I was lucky enough to have Roy’s Blue Serge in my arsenal of synths way back when. It was a fantastic machine, a brilliant collection of modules, devoid of oscillators, suggesting a rather warped view of sound construction on his part! I had plenty of oscillators on other panels, so it wasn’t an issue at all. The initial patch of what was to become “Flight Of The Atom Bee” was done on the Blue Serge. In the subsequent days and weeks I built the rest of the sounds, I used quite a number of modules, many for control voltages, others for some kind of processing. It was an alchemical, exploratory, serendipitous process …

I asked Roy to talk about the Blue Serge for posterity. I finally sold it to a friend, who then sold it, along with eight other panels, to a composer in Germany.

The Blue Serge

I am going to just put down my recollections in order of their emergence into my present-day consciousness (such as it is).

As the centerpiece of my Bachelor’s studies I had been working night and day in the CalArts electronic music studios, which were centered around two immense Buchla boxes (and several rock-solid, washing-machine sized, verybeautiful-sounding Ampex tape recorders). The Buchla was a blast to use: so flexible, an infinite palette of lovely patterns and textures. But one thing was not optimal: the sound! I don’t know why, but the Buchla tended to sound weak. Feeble. Tentative.

I remember that at one point some young composers visited from UC Riverside (?). One of them presented a tape composition made on a Moog. Though I disdained the Moog as a way too conventional machine the sounds on this guys’s piece were big and fat and juicy and powerful.

Again, I don’t know why this would be. But around this same time I heard that Serge Tcherepnin was making a modular machine similar in concept to Don Buchla’s but even more flexible and it had a muscular sound comparable to Bob Moog’s.

When I say “flexible” I mean that just about any output could be fed into just about any input and something reasonable would happen. For example, Buchla’s oscillators put out a signal in the 1-volt range — “line level”,like a CD player. And they used “audio” (grounded) cables, like a CD player. This put the “audio” signals in a different category from the “control voltages”. You could make an adapter to plug an oscillator into the”control” input to an envelope generator but nothing much would happen because all the “control” circuits had a 5-volt range.So this is all very technical but the point is that Serge’s machine used the same (ungrounded, 5-volt banana) connectors everywhere, so you could plug anything into anything else. For example, you could feed the output of a filter back into its input and it would resonate like a blown reed, just a beautiful tone. My Serge box didn’t even have any “oscillators.” I used filter feedback and envelope generator feedback as my signal sources.To buy my Serge machine I applied for a small ($1,200) student loan — a tiny fraud I justified to myself on the basis of the Necessity of Art.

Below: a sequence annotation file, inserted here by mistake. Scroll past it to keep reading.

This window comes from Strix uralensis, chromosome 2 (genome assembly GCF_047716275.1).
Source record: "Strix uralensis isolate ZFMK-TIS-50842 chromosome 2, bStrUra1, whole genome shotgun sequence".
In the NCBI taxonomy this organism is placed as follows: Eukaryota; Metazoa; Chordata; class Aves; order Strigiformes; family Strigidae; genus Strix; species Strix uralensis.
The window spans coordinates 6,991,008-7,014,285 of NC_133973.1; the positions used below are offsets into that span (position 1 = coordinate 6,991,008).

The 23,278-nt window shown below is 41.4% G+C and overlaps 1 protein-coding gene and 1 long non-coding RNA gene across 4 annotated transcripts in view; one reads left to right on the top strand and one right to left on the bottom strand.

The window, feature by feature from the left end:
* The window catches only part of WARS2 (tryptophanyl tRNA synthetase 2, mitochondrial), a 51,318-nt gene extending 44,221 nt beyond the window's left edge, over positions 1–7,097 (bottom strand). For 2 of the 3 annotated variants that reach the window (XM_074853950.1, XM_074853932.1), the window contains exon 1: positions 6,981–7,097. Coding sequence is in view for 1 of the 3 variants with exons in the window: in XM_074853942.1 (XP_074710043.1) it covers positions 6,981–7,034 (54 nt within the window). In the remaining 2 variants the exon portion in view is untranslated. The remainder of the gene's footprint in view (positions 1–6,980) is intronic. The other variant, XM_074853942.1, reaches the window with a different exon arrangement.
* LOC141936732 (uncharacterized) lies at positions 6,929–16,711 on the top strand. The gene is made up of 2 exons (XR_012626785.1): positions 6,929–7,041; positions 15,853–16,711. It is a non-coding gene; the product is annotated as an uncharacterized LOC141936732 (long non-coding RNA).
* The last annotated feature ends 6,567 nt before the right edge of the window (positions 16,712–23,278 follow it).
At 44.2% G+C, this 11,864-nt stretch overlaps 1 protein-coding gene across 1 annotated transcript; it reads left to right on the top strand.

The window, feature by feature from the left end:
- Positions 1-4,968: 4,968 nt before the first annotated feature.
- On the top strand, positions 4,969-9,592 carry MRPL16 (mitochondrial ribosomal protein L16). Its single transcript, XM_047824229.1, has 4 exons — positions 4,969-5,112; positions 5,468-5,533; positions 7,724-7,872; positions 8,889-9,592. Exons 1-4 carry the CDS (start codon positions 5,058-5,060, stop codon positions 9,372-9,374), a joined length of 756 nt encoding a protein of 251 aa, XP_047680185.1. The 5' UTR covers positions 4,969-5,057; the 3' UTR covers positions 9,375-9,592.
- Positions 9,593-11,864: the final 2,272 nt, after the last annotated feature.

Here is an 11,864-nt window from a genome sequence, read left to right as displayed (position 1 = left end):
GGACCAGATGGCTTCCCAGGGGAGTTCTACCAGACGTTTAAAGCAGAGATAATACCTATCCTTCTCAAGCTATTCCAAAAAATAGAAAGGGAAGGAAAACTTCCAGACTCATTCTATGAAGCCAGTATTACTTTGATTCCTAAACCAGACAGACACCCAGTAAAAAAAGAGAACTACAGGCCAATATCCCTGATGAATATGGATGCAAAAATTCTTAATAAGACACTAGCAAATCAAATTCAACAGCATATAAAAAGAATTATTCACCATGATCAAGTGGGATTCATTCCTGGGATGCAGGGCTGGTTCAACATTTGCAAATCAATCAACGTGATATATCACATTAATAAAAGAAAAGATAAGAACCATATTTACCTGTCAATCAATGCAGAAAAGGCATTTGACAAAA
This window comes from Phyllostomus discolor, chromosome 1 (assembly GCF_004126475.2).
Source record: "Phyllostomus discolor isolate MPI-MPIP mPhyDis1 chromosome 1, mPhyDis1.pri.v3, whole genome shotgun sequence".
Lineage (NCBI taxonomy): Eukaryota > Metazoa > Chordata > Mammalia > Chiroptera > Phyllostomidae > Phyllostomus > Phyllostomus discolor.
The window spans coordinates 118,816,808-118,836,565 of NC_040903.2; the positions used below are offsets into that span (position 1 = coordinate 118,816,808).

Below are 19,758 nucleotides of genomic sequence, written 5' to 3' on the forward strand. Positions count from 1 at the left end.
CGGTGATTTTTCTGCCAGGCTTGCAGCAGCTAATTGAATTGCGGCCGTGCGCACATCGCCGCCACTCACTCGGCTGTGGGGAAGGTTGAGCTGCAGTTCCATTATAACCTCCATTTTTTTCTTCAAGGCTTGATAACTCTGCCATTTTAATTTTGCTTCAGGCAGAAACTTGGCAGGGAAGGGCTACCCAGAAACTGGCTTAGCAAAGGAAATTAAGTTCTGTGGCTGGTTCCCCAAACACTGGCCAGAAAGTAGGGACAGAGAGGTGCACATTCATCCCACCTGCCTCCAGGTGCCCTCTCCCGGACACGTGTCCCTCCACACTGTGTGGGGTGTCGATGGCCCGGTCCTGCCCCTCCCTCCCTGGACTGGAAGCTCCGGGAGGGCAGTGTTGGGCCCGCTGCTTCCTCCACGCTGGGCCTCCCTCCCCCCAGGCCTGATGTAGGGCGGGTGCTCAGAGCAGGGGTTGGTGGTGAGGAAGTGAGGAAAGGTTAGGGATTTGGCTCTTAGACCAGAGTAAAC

It was great being down there with a small contingent of extra-serious avant-garde composers. You could get a discount by showing up at Serge’s factory in a really crappy part of Hollywood and soldering the thing together yourself. Serge had even prepared poorly Xeroxed how-to kits for his customers. So there we toiled away like busy bees, listening to Mort Subotnick’s very strange “Four Butterflies” for background music.

The inspiration for my blank panels with no labels came from Gary Chang, who told me he wasn’t going to bother with those decals himself. “A piano doesn’t have labels,” he said. “You just have to know which key is which.” So I just spray-painted all my panels a solid midnight blue – my favorite color. The thing looked like a musical instrument from another planet. People would ask me how in heck I remembered what all those socket and knobs did and I said, “Well, first of all, I put the whole thing together.”

Greg Jones also bought a Serge machine and we used to perform together. How we got hooked up with the proprietors of the Savoy I’m not sure. (We were possibly inspired to try by the Philip Glass Ensemble’s adventurous and electrifying appearance at the Roxy.) Somehow we had heard that the Savoy folks were trying to put together some very eclectic and adventurous sets. I think Cabaret Voltaire had played there or something.

Greg and I showed up and they treated us with extreme skepticism because we looked so straight. But when we played them snippets from our album they said, “OK, this is pretty intense. You’re on.”

There were not a heck of a lot of people there but I was very proud andexcited to be playing in a club in North Beach. Our set was not modified fora rock audience, it was mostly what we had put on the album, very abstract.

But parts of it were a serious fucking wall of noise, and at least a few audience members found it unexpectedly inspiring (at least this was an impression I collected somehow). As a seemingly random arrangement we opened for a Hispanic punk band called the Plugz. At some point in our show someone had complained about the volume; when the Plugz went on the lead guitarist(I don’t remember his name) warned the crowd, “We play really loud, so hold your assholes.”

Though it had been really fun I do not think we ever did another nightclub gig.

Roy’s website can be found here. I should mention that Roy also did the amazing illustrations which adorn and illuminate Flapping. Below is The Bulbous Worlds.

The Bulbous Worlds